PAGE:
Enabling the future of mining with LPWA networks (Reader Forum)
Mining has evolved from a hard, manual process, involving hand tools and rudimentary explosives, to one that takes advantage of sophisticated technologies that bring connectivity, automation, and intelligence into play.
Today, mines run conveyor belts like arteries, moving equipment and materials between the mine shaft and the processing plant. In some mines in the Western US, the conveyor belts are several miles long, and active for up to 24 hours per day.
The maintenance of these conveyor belts is vital to success. Historically, this has been a costly and labor intensive process to manage. For every 10 feet of conveyor, there are 14 bearings — on a 10 mile belt, the number of bearings (and potential maintenance issues) adds up.
If not detected early, the impact of a break or line failure can be incredibly costly and halt production for several hours, and potentially even days. The key to better managing these conveyor lines is not by replacing the manpower, of watching and inspecting the belts, but by supplementing that work with technology to ensure earlier detection of potential and current failures.
Transco Industries, a leader in conveyor components, design, installation, maintenance and repair, has implemented a low-power wide-area (LPWA) solution (using LoRa devices and LoRaWAN networking) for its conveyor belt applications for safer monitoring while reducing operating costs.
Transco’s sensors connect to private LoRaWAN networks to allow for the continued relay of real-time data in the extreme conditions found in a mine. Initially deployed in a Rio Tinto mine in Utah, Transco is already witnessing incredible savings from the deployment by using sensors deployed within the conveyor belt to determine potential breaks.
The conveyor belt is equipped with an end-to-end solution consisting of many sensors embedded in the belt itself to measure stress and prevent potential ripping. In the event of a belt rip, the sensors transmit a signal to the belt’s remote control location, immediately shutting it down so that there is no hazardous and expensive tear in the line.
In other instances, there is an alert system in place that notifies when a potential bearing is at increased risk for failure; thus sending the local mine operation to the location to review and in some cases change the bearing. In other cases, additional sensors are placed on belt idlers to measure its temperature bearing. Sensors report temperature data to allow mine operators to monitor bearing status to prevent overheating and fires.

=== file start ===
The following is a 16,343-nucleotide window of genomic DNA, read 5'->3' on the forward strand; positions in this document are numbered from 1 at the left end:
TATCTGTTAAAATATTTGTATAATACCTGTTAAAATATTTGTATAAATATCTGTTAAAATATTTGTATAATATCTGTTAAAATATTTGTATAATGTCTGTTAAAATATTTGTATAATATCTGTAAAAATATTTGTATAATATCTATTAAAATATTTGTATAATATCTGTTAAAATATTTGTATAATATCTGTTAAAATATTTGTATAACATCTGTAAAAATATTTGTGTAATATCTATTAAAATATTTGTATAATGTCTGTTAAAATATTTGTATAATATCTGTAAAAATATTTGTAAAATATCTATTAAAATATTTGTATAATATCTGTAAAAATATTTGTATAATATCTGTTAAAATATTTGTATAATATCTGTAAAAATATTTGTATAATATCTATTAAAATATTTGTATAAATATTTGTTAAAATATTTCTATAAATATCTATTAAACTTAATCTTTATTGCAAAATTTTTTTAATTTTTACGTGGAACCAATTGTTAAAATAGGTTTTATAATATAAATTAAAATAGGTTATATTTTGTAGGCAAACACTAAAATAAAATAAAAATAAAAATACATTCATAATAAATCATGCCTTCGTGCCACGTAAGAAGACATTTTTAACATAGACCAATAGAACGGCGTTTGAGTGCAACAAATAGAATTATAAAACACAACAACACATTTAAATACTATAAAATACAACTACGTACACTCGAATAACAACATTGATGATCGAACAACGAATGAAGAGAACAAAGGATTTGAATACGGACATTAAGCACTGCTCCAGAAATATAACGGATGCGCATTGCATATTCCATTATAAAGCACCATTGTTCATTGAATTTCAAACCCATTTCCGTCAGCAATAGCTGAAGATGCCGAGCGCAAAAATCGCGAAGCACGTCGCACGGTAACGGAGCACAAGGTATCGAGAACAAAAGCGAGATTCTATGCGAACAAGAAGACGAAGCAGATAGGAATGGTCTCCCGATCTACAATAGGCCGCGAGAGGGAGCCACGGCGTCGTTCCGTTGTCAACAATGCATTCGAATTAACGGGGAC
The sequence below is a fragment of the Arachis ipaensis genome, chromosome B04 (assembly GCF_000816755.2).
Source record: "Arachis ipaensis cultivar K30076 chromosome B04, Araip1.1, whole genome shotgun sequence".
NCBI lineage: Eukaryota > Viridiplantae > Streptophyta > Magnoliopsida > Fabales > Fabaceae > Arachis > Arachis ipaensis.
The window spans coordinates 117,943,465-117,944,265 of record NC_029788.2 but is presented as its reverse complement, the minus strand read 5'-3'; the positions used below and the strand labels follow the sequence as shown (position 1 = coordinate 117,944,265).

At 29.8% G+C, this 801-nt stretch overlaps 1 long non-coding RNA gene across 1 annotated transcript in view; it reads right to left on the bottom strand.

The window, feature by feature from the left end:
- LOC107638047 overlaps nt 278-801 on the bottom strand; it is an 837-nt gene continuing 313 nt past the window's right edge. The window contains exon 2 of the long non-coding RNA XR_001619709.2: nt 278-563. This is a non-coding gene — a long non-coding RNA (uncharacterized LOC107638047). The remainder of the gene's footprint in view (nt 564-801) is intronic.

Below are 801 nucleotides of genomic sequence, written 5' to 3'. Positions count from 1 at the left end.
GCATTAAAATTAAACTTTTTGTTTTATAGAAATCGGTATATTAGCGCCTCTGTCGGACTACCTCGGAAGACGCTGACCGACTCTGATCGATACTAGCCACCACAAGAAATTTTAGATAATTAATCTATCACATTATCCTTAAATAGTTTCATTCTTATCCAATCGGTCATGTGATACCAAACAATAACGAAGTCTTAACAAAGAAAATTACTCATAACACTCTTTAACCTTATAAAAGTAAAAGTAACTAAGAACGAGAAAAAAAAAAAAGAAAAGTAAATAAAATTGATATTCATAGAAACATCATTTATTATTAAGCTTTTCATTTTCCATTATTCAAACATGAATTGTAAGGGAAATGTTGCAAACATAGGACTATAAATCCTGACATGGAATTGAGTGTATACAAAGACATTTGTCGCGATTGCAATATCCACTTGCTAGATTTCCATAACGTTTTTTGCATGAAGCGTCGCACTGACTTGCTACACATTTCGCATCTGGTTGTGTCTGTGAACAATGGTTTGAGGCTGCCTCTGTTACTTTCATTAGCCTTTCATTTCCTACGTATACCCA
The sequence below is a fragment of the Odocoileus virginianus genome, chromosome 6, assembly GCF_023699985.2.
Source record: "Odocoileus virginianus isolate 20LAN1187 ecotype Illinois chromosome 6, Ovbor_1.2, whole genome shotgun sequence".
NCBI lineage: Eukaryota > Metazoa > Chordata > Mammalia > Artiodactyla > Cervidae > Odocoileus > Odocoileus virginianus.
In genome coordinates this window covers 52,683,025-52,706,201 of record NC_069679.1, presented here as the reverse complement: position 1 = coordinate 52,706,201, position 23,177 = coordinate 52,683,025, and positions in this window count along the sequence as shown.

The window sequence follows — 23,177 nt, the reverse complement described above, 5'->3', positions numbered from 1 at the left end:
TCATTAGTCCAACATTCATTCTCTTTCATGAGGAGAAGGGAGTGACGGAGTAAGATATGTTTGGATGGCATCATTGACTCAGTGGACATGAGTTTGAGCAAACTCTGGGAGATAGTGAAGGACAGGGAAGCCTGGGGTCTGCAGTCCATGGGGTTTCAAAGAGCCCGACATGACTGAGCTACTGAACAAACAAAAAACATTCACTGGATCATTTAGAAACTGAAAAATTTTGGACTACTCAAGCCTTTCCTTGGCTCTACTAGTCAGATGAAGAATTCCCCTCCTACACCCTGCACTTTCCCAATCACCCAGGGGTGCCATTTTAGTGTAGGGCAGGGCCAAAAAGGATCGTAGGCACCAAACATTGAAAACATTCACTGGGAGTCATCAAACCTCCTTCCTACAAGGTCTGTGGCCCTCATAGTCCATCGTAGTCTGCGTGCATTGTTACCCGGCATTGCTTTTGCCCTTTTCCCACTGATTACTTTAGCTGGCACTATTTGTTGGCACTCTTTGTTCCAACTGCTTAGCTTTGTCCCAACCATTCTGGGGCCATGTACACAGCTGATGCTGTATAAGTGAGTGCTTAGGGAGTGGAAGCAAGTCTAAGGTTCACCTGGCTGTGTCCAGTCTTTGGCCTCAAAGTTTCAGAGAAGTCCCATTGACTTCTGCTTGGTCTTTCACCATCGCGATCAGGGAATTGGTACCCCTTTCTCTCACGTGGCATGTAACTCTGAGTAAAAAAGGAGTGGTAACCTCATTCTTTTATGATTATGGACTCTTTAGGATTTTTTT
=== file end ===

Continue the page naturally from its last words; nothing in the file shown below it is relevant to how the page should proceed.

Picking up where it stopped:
Hard data from hundreds of battery-operated sensors is analyzed in real-time by a cloud-based server. The data is communicated over a secure and reliable connection with strong network coverage even in dense, highly complex areas, as found within mines.
The distance between the LPWA devices in the mine and the data analytics server can be up to 30 miles, and there is no need for the devices to be plugged into the mains power, such as with GSM, LTE or Wi-Fi networks, because it is a low-power network, using low-power devices. This means devices can be easily retrofitted to existing operations, as well.
While the mining industry has been around for centuries, technology’s continued impact on its evolving success only warrants continued growth and momentum in the future. As we look for ways to ensure both greater and faster results, while ensuring safety on the line, technology provides the best option.
Currently-deployed LPWAconveyor sensors are just the first step in this process. The flexibility, long range and low power features within these sensors leads the industry to new, unique implementations.
Marc Pégulu has been Vice President of IoT in Semtech’s Wireless and Sensing Products Group since June 2015. He held the position of Vice President of Wireless and Sensing Products from June 2014. Prior to this appointment, he held the position of Director of Marketing and Applications. He joined the Company in March 2006 and was involved in several key technology initiatives. Prior to joining, he held positions in chips and systems development at Thomson CSF, Thales, ATMEL, and DibCom in France and China. He holds a Master of Science degree in Electronics and Telecommunications from Institut National Polytechnique of Grenoble, France.